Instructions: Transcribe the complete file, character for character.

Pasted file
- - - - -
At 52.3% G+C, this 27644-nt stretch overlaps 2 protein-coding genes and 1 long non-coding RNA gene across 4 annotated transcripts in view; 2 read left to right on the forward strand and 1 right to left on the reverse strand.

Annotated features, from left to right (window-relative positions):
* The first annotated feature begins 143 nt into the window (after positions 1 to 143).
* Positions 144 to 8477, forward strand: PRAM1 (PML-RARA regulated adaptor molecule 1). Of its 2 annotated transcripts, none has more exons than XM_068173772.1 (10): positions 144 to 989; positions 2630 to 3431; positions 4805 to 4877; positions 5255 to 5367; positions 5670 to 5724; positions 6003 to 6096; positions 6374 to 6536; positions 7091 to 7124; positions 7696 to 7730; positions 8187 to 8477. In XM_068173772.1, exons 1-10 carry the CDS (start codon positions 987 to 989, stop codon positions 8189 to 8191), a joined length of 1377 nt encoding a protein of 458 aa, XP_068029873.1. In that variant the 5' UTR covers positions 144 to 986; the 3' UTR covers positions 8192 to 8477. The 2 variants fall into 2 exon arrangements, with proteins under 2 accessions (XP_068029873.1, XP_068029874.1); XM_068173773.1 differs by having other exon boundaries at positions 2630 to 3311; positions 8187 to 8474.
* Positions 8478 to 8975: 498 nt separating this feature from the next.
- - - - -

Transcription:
At 52.3% G+C, this 27644-nt stretch overlaps 2 protein-coding genes and 1 long non-coding RNA gene across 4 annotated transcripts in view; 2 read left to right on the forward strand and 1 right to left on the reverse strand.

Annotated features, from left to right (window-relative positions):
* The first annotated feature begins 143 nt into the window (after positions 1 to 143).
* Positions 144 to 8477, forward strand: PRAM1 (PML-RARA regulated adaptor molecule 1). Of its 2 annotated transcripts, none has more exons than XM_068173772.1 (10): positions 144 to 989; positions 2630 to 3431; positions 4805 to 4877; positions 5255 to 5367; positions 5670 to 5724; positions 6003 to 6096; positions 6374 to 6536; positions 7091 to 7124; positions 7696 to 7730; positions 8187 to 8477. In XM_068173772.1, exons 1-10 carry the CDS (start codon positions 987 to 989, stop codon positions 8189 to 8191), a joined length of 1377 nt encoding a protein of 458 aa, XP_068029873.1. In that variant the 5' UTR covers positions 144 to 986; the 3' UTR covers positions 8192 to 8477. The 2 variants fall into 2 exon arrangements, with proteins under 2 accessions (XP_068029873.1, XP_068029874.1); XM_068173773.1 differs by having other exon boundaries at positions 2630 to 3311; positions 8187 to 8474.
* Positions 8478 to 8975: 498 nt separating this feature from the next.